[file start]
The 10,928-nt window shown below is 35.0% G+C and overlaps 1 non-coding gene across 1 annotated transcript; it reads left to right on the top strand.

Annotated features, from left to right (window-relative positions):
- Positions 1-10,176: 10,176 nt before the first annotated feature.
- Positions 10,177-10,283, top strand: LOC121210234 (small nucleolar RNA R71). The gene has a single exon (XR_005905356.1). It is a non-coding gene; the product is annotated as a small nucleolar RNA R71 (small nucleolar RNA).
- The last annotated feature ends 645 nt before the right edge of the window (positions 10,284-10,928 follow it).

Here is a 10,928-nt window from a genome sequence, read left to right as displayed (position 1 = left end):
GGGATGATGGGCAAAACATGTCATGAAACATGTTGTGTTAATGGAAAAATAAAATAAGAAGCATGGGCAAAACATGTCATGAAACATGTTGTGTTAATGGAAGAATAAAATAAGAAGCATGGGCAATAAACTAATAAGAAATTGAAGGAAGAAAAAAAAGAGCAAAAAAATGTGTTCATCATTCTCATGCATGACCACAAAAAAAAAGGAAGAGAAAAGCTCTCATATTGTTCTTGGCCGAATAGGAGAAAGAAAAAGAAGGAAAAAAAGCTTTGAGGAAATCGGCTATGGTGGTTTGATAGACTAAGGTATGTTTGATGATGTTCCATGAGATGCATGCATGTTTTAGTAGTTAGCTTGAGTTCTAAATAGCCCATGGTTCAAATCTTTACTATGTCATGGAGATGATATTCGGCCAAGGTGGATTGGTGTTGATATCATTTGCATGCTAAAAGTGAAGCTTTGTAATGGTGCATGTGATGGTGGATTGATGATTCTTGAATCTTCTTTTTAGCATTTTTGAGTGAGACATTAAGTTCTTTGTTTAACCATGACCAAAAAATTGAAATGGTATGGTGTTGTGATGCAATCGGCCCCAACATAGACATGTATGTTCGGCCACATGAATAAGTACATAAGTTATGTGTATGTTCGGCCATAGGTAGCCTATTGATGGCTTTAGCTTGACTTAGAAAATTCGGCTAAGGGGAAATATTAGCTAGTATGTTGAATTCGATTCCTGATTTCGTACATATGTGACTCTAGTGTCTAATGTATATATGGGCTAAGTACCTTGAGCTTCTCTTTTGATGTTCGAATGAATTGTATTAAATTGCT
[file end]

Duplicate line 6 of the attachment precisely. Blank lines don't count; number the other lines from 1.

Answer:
Here is a 10,928-nt window from a genome sequence, read left to right as displayed (position 1 = left end):